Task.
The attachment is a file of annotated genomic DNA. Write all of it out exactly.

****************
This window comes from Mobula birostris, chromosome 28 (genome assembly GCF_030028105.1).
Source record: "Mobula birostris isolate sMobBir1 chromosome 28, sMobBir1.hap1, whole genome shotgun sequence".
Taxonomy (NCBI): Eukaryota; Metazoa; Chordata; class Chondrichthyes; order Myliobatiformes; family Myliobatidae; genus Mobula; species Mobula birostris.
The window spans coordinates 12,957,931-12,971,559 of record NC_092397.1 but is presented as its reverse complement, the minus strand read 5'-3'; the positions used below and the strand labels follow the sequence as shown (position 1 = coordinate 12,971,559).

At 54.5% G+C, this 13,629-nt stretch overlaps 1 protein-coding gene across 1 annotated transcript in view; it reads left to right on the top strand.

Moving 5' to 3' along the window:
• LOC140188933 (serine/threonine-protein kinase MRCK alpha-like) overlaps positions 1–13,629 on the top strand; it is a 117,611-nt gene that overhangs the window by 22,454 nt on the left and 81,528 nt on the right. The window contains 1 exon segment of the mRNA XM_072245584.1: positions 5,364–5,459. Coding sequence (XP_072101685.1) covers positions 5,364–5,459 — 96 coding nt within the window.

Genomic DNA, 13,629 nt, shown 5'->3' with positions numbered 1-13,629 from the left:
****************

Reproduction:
This window comes from Mobula birostris, chromosome 28 (genome assembly GCF_030028105.1).
Source record: "Mobula birostris isolate sMobBir1 chromosome 28, sMobBir1.hap1, whole genome shotgun sequence".
Taxonomy (NCBI): Eukaryota; Metazoa; Chordata; class Chondrichthyes; order Myliobatiformes; family Myliobatidae; genus Mobula; species Mobula birostris.
The window spans coordinates 12,957,931-12,971,559 of record NC_092397.1 but is presented as its reverse complement, the minus strand read 5'-3'; the positions used below and the strand labels follow the sequence as shown (position 1 = coordinate 12,971,559).

At 54.5% G+C, this 13,629-nt stretch overlaps 1 protein-coding gene across 1 annotated transcript in view; it reads left to right on the top strand.

Moving 5' to 3' along the window:
• LOC140188933 (serine/threonine-protein kinase MRCK alpha-like) overlaps positions 1–13,629 on the top strand; it is a 117,611-nt gene that overhangs the window by 22,454 nt on the left and 81,528 nt on the right. The window contains 1 exon segment of the mRNA XM_072245584.1: positions 5,364–5,459. Coding sequence (XP_072101685.1) covers positions 5,364–5,459 — 96 coding nt within the window.

Genomic DNA, 13,629 nt, shown 5'->3' with positions numbered 1-13,629 from the left: